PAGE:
Mom and Dad did really well. It's great to see them going out there, doing something they enjoy and being happy.
The choir consists of 65 members who get together to practice a few evenings a week, plus vocal lessons on their own time.
The Vocal/Artistic Director is Vivian Chao:
曹繼怡 Ms. Vivian Chao Vocal & Artistic Director
Born in Tianjin, Vivian started her vocal training at the age of fifteen with Professor Fuzeng Wang for several years at the Central Music Academy. Later, Vivian was recruited by the Beijing Central Folk Song and Dance Troupe and became its lead vocalist. With the BCFSDT, she performed throughout China, crisscrossing the great Yangtze River many times over. Vivian's singing of the theme song from the movie production "Coconut Field in Wrath" was such a big hit that she attracted nationwide attention and praise.
After moving to Hong Kong in 1975, Vivian performed with many music groups including the Hong Kong Chorus, Hong Kong Chinese Orchestra, Lam Hak Hon Symphony Orchestra, Taipei Municipal Chinese Classical Orchestra, Taiwan Chinese Orchestra, Kaohsiung Chinese Orchestra, Taipei Municipal Symphony Orchestra and the Taiwan Provincial Symphony Orchestra. As the prima donna in the Chinese operas "Wang Fu Yun" and "Romance of the West Chamber", Vivian has gained admirable fame. During this period, she hosted a very popular daily radio programme with Radio Television Hong Kong introducing one famous Chinese folk song a day. In 1986, she was awarded the prestigious Golden Caldron Award when her personal special edition solo record "Across the Great River" was produced and released in Taiwan.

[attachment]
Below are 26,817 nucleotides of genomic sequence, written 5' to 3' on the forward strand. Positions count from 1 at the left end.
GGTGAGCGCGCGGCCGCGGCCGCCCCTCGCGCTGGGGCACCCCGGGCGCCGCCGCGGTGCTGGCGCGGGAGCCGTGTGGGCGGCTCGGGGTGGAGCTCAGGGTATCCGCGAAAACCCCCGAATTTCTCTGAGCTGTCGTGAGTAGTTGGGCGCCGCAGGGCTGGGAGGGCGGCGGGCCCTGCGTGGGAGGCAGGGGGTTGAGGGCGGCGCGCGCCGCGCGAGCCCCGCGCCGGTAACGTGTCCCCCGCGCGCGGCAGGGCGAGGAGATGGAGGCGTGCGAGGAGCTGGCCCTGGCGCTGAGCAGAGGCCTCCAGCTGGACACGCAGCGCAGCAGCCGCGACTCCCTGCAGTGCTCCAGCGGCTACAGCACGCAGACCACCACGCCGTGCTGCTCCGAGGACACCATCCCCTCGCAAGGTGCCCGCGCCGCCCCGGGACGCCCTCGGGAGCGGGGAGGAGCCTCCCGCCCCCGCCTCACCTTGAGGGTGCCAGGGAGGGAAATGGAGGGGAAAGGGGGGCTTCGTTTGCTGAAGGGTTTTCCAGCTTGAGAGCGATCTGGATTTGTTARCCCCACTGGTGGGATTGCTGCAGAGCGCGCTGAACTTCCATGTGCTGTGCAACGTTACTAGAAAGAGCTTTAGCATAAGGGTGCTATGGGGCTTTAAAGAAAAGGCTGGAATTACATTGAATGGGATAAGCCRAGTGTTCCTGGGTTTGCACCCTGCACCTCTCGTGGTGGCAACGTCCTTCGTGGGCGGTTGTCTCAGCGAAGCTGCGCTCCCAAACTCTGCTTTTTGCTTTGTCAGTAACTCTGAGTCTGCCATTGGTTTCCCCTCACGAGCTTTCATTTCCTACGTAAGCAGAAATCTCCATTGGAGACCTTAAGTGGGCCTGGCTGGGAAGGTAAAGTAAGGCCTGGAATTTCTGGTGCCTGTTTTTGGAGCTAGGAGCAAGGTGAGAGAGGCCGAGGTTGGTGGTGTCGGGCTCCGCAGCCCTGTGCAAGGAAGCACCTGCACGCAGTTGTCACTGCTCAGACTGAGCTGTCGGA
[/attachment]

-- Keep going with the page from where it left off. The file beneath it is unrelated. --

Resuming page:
With her broad exposure of both Western and Chinese musical pieces, Vivian adopted the merits of both and created a unique performing style of her own — East meets West, the best of both worlds, so to speak. Since moving to Vancouver in 1993, apart from occasional appearances in local concerts, Vivian enthusiastically devotes her time and energy teaching vocal techniques to the Grand Ensemble members.
Auntie Vivian's voice is a world class opera voice. It really is. I realized last night while listening to one of her solos that she sounds A LOT, A LOT like Dame Kiri Te Kanawa (whose voice I very much adore as well), except Auntie Vivian has less of that "yowl" at the back of her throat that's most pronounced on the "ee" sound and "ow" diphthong. Listen to Te Kanawa do Pö Atarau (Now Is the Hour) and you'll hear what I'm talking about. Especially "E moea iho nei", "Koe ki pämamao" and "Ki i te tau".
I don't think the "yowl" is considered a "good" or "bad" quality, per se. It's just one of those things that distinguishes one diva's voice from another... aw, what the hell, I think Auntie Vivian's voice sounds nicer. There, I said it. =) Te Kanawa's voice is slightly thicker and heavier. Some would say that's a good thing, that it lends substance, strength and character to the aria. On the other hand, if I were looking for gossamer-light and crisp, I'd choose Auntie Vivian's voice.
We didn't ask her to sing at my wedding. It would have been the highlight of my life to have a soprano like her doing something at my wedding. But Mom and Dad didn't want to make her work on an occasion where she should have been able to sit back and just be there.